Thursday, October 29, 2009

"The Cooler"

Basically, it's about damn time. Chuck Hayes gets minutes and everyone can see how great he is. I don't know how many posts I've written about Chuck, but I'm going to revisit a few just to save time. (beware! quotes from old posts below)

(1) "For me sitting out, it was good and bad because I had a chance to develop and watch the NBA game," he said. "I had a chance to watch the defensive schemes and everything and watch Chuck Hayes, as great of a defender as he is on our team -- I had a chance to watch him all year and look at tape this summer to work on my defense." -Joey Dorsey

(2) “It hurt so bad once we lost Game 7,” recalls Dorsey. “We went into the locker room and everybody came together and I was the only one in the locker room that cried. I told coach, ‘I want to come back next year and be a defensive stopper. I want to work on defense in the perimeter and the low-post with Chuck Hayes; he’s one of the great low-post defenders on the team. It just hurt so bad that we didn’t have that size to dominate the glass against the Lakers...

...I look at [Luis] Scola,” Dorsey says, “Because he’s one of the best low-post players I’ve ever seen; his footwork and everything. I’m waiting for him to get back from Argentina so I can start working out with him. And getting with Chuck Hayes. Chuck is one of the best low-post defenders and when (opponents) go on the pick-and-roll, Chuck is like a guard when he’s out there defending, so I just need to learn from Chuck and learn from Yao and Scola – who better to learn from than from those three?”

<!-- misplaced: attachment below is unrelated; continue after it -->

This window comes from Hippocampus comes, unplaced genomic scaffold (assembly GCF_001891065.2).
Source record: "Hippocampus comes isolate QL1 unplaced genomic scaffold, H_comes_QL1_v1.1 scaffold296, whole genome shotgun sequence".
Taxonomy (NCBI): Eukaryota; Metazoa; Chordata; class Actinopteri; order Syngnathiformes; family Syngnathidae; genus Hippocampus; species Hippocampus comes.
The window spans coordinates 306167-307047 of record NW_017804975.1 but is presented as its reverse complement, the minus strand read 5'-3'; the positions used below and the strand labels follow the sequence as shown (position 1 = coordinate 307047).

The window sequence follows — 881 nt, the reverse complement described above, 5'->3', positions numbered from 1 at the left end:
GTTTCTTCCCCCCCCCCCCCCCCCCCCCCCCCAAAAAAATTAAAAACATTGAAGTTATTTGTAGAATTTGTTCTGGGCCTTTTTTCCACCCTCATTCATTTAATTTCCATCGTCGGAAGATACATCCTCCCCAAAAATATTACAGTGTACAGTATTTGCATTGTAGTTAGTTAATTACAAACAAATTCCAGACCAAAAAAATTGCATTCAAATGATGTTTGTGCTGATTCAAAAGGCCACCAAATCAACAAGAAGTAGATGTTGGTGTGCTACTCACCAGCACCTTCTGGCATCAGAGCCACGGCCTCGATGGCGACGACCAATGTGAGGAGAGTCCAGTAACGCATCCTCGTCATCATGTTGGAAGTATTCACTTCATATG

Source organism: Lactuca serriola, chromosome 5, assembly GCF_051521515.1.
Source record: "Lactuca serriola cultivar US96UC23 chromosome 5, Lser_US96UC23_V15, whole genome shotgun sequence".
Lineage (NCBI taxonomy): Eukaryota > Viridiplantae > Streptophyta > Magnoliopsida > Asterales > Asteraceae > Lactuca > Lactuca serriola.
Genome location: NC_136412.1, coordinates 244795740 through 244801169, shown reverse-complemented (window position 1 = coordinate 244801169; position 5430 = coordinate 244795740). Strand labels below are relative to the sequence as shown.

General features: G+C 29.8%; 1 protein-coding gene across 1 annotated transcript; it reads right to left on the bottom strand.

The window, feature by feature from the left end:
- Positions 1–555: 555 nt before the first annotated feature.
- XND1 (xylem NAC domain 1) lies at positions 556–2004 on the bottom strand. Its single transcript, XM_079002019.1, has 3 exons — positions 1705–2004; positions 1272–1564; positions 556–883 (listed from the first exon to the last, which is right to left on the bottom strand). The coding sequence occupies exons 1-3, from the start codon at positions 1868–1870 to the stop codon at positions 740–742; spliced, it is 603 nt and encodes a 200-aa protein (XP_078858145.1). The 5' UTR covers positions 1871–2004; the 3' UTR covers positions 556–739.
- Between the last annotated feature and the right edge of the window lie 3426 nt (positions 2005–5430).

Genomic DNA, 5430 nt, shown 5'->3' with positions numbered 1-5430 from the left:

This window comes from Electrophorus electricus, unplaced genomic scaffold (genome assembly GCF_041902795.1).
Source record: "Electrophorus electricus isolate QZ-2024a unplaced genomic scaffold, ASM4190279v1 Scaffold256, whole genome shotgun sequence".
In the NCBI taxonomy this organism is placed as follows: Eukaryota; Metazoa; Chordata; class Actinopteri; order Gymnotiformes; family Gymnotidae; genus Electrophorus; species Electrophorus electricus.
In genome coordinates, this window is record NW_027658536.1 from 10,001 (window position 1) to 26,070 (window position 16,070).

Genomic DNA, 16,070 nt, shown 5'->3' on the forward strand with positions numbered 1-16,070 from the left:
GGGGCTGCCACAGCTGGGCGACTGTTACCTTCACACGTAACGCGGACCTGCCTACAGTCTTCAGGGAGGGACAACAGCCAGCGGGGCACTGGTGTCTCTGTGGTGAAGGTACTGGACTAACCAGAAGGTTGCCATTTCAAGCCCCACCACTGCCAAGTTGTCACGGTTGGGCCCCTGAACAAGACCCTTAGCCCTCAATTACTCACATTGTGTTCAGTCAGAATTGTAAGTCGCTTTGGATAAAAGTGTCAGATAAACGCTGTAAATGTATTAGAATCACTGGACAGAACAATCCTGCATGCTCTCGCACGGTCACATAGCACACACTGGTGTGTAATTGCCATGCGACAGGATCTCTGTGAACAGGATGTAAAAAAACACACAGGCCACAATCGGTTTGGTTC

(3) ...#44 Chuck Hayes in '07-'08:
Defensive Rating
1. Kevin Garnett-BOS 93.8
2. Tim Duncan-SAS 96.6
3. Chuck Hayes-HOU 96.7

and Chuck in '06-'07:

Offensive Rebounds

14. Amare Stoudemire-PHO 222
15. Erick(a) Dampier-DAL 217
16. Tim Duncan-SAS 213
17. Chuck Hayes-HOU 204

Defensive Rating

1. Tim Duncan-SAS 94.5
2. Ben Wallace-CHI 94.8
3. Marcus Camby-DEN 97.2
4. Yao Ming-HOU 97.7
5. Manu Ginobili-SAS 97.9
6. Chuck Hayes-HOU 98.0

(4) from & clutchfans:

By the time Chuck Hayes was given one of the NBA’s toughest assignments, matched up with Boston’s Kevin Garnett on Wednesday, the job had become even tougher. Garnett was already on a roll before Hayes got in the game. Hayes, however, slowed Garnett long enough for the Rockets to turn things around in a performance they later called a key to the win.
He came in in the second quarter, and he just battled Garnett when he really had it going,” Rockets coach Rick Adelman said. “I can’t give Chuck enough credit. He hasn’t been playing, and he took on the challenge. He kind of set the tone in that first half for us.
Though Hayes has often been used as a defensive specialist against the top-scoring power forwards, Garnett is a particularly tough matchup because the shots Hayes usually forces opposing big men to take — jumpers often a step or two deeper than usual — are the shots Garnett covets.
“He does such a good job of not bringing (the ball) low so I can’t swipe it down,” Hayes said. “He has a high release and a fade to his shot. My best position is if he is going to fade and shoot that shot, try to get him as far away from the basket as I can and try to do what Shane ( Battier) does so well and get a good contest of his shot.
“I did my best. He started off the game tremendously hot. He had them on fire. He was in rhythm. When I got in there and got on him in the second quarter, they tried to get him going again. I did everything in my power to try not to let that happen again.”

(5) "You can’t say enough about the second group. Aaron gave us a huge lift and Brent (Barry) and Chuck Hayes was terrific defensively in the second half. Just showed we can be pretty good if we just stay with it. We’ve got a lot of guys that can help.”